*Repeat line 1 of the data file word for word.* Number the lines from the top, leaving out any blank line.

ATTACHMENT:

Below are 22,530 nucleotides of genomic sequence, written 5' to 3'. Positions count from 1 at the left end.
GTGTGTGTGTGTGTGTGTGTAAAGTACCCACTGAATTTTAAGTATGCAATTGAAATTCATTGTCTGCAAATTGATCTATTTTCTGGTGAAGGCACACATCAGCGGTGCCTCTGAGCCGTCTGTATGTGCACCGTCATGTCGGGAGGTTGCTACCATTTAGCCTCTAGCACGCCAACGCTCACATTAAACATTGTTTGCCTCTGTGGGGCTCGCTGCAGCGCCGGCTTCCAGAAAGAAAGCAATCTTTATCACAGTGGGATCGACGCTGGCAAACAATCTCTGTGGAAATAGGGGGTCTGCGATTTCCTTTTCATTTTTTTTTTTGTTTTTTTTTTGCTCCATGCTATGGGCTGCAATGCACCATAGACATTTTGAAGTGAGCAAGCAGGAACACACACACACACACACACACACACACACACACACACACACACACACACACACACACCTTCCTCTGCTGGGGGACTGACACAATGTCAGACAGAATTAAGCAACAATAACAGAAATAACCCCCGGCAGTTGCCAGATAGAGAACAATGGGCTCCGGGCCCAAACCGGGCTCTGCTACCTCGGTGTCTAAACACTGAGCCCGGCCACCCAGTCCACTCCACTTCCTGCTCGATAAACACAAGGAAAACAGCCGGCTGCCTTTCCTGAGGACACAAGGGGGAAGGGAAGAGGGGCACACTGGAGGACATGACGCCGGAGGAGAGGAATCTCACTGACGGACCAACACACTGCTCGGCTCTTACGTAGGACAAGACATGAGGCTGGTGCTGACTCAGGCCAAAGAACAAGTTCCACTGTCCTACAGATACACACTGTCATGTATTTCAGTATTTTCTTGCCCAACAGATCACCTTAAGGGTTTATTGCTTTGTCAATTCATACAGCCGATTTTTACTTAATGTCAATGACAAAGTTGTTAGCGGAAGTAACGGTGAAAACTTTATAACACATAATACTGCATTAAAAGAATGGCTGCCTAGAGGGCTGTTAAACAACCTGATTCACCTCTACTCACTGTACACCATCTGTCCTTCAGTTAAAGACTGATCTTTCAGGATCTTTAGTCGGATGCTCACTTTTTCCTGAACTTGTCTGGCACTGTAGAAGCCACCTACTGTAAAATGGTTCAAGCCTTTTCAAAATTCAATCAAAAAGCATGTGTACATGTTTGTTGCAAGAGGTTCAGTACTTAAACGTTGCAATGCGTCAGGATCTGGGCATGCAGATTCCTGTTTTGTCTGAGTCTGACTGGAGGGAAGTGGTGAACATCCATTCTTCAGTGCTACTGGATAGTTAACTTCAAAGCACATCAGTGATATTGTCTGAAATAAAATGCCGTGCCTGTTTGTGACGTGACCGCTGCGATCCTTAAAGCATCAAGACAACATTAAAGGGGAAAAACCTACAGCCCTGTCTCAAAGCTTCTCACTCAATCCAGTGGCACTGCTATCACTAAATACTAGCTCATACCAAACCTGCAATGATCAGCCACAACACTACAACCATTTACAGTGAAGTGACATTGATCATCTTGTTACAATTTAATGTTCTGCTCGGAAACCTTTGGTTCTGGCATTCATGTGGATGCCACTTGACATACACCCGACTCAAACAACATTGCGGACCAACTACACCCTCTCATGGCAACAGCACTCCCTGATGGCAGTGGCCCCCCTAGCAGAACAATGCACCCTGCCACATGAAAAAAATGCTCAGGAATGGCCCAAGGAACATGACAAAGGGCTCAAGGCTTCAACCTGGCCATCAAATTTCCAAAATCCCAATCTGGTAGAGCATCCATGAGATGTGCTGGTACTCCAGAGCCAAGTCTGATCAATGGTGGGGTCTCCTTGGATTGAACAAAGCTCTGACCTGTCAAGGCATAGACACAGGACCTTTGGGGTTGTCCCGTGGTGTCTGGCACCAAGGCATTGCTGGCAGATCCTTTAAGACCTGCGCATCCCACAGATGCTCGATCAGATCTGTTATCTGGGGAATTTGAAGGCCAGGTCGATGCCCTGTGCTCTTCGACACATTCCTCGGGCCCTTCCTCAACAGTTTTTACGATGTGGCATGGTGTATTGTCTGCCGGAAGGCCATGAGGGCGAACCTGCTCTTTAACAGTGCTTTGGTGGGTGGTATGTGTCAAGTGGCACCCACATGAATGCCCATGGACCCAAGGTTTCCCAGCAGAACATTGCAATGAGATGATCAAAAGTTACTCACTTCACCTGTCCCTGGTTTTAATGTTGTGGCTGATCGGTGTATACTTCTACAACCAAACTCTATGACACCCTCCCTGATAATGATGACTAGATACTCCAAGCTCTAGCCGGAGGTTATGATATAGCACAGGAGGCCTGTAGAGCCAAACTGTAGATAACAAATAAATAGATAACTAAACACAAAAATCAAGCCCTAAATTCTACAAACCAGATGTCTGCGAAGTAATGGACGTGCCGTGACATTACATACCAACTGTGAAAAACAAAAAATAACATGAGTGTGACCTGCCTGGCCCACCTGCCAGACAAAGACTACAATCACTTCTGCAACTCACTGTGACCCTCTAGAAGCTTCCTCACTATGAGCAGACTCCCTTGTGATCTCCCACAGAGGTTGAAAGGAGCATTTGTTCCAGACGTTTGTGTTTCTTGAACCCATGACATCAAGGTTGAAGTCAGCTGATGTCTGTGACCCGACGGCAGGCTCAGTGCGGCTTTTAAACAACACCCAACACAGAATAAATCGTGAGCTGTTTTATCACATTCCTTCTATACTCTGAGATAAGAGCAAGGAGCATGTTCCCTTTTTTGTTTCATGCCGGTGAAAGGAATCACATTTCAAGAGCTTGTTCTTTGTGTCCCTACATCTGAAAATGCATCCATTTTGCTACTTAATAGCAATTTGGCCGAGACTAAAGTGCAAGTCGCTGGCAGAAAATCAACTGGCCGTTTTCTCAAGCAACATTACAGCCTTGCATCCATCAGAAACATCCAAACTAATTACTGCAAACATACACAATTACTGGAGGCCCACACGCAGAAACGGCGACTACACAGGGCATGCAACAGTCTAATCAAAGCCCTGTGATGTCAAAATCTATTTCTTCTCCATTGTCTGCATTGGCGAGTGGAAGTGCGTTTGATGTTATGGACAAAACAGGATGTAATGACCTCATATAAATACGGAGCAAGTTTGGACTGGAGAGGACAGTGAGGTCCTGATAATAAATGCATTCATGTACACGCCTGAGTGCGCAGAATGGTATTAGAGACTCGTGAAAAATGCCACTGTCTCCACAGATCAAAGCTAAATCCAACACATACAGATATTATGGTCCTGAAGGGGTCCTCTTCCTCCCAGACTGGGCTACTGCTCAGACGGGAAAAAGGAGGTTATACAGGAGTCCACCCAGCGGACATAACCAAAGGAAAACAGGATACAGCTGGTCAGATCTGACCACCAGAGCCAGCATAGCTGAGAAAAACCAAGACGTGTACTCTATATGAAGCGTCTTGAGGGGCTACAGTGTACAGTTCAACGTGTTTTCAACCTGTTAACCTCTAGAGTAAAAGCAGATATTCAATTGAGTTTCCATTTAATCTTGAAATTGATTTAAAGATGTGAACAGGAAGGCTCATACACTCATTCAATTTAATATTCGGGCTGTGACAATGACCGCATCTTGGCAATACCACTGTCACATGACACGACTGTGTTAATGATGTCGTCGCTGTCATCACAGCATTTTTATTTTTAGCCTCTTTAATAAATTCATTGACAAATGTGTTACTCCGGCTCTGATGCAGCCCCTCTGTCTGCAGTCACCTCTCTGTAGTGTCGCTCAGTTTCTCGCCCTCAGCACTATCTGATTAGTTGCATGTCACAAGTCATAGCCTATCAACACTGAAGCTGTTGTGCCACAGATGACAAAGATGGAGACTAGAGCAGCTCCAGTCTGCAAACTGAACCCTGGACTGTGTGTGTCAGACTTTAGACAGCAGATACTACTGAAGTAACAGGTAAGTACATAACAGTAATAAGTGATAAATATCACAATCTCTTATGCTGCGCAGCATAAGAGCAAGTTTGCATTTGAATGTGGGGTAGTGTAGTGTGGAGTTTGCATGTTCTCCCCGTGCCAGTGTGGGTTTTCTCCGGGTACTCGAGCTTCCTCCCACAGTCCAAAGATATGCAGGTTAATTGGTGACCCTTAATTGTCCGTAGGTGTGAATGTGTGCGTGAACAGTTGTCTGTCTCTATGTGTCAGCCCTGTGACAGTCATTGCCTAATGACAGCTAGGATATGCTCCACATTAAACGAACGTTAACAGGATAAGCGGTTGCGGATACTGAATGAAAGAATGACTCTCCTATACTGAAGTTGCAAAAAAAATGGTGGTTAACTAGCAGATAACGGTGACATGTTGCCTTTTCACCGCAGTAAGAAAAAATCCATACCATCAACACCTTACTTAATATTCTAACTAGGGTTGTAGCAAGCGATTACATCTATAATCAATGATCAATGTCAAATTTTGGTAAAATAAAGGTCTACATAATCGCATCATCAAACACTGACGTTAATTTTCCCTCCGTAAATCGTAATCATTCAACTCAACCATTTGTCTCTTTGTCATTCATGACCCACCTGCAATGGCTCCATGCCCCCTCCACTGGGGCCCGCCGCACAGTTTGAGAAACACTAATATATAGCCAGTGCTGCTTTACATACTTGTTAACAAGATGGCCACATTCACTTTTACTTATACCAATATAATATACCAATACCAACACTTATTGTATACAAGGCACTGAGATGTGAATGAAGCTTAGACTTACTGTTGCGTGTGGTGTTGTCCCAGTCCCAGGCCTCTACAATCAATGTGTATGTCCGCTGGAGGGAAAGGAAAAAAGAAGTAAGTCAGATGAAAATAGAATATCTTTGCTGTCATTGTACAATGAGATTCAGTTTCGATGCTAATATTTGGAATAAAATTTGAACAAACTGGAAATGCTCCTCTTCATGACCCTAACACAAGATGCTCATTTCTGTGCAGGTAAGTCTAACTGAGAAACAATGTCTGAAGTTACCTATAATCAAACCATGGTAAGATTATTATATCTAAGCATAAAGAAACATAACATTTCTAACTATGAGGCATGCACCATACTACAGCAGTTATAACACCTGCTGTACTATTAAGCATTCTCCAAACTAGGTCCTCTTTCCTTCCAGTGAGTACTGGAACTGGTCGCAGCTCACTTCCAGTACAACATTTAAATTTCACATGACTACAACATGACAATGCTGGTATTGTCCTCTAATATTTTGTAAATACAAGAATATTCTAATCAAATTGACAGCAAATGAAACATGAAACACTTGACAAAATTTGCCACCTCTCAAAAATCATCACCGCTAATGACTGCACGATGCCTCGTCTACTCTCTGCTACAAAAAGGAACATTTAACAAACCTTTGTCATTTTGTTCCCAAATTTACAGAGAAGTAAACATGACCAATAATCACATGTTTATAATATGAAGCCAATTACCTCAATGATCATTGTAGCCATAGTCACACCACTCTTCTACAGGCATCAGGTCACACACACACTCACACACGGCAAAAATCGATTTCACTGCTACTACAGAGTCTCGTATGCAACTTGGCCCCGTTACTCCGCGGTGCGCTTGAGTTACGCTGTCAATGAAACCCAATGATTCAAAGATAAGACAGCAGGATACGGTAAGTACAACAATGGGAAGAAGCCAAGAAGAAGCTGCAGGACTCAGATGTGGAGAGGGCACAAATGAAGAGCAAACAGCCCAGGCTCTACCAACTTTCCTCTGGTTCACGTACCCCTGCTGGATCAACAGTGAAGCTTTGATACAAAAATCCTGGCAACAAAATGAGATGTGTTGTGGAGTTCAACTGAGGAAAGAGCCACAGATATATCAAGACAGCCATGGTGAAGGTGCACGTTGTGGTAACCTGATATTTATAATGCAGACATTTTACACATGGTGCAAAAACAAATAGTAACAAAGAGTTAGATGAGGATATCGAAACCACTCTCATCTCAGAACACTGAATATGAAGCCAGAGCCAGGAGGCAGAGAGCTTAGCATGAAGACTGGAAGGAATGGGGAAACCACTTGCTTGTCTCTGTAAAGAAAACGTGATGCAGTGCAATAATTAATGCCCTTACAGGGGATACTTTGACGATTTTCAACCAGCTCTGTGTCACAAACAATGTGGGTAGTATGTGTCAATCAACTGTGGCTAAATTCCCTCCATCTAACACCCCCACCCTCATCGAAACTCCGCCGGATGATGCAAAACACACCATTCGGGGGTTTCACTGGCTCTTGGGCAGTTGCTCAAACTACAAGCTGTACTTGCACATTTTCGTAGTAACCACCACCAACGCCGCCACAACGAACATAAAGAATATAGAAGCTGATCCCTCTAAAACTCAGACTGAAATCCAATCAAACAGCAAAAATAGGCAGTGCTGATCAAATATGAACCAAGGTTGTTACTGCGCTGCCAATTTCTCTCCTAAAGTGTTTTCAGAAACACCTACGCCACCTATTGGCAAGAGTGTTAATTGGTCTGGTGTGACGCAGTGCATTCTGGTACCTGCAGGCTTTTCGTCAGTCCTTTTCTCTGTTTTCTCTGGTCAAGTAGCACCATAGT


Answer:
Below are 22,530 nucleotides of genomic sequence, written 5' to 3'. Positions count from 1 at the left end.